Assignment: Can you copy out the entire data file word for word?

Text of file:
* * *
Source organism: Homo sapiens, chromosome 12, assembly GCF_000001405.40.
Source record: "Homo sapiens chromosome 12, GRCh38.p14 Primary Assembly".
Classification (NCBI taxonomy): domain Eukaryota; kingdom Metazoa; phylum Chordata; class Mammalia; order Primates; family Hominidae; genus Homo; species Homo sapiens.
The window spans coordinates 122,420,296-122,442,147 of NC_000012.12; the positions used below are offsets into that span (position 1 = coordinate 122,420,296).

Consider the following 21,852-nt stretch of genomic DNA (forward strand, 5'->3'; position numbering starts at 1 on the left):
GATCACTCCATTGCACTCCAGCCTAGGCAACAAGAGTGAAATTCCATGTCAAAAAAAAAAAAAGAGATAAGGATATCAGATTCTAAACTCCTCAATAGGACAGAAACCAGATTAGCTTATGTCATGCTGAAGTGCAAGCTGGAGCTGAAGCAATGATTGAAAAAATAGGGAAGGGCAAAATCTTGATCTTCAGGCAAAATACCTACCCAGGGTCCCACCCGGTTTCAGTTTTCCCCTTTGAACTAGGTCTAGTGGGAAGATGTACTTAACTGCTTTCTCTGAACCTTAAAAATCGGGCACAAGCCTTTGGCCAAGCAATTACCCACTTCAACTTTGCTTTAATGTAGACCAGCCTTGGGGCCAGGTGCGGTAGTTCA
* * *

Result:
Source organism: Homo sapiens, chromosome 12, assembly GCF_000001405.40.
Source record: "Homo sapiens chromosome 12, GRCh38.p14 Primary Assembly".
Classification (NCBI taxonomy): domain Eukaryota; kingdom Metazoa; phylum Chordata; class Mammalia; order Primates; family Hominidae; genus Homo; species Homo sapiens.
The window spans coordinates 122,420,296-122,442,147 of NC_000012.12; the positions used below are offsets into that span (position 1 = coordinate 122,420,296).

Consider the following 21,852-nt stretch of genomic DNA (forward strand, 5'->3'; position numbering starts at 1 on the left):
GATCACTCCATTGCACTCCAGCCTAGGCAACAAGAGTGAAATTCCATGTCAAAAAAAAAAAAAGAGATAAGGATATCAGATTCTAAACTCCTCAATAGGACAGAAACCAGATTAGCTTATGTCATGCTGAAGTGCAAGCTGGAGCTGAAGCAATGATTGAAAAAATAGGGAAGGGCAAAATCTTGATCTTCAGGCAAAATACCTACCCAGGGTCCCACCCGGTTTCAGTTTTCCCCTTTGAACTAGGTCTAGTGGGAAGATGTACTTAACTGCTTTCTCTGAACCTTAAAAATCGGGCACAAGCCTTTGGCCAAGCAATTACCCACTTCAACTTTGCTTTAATGTAGACCAGCCTTGGGGCCAGGTGCGGTAGTTCA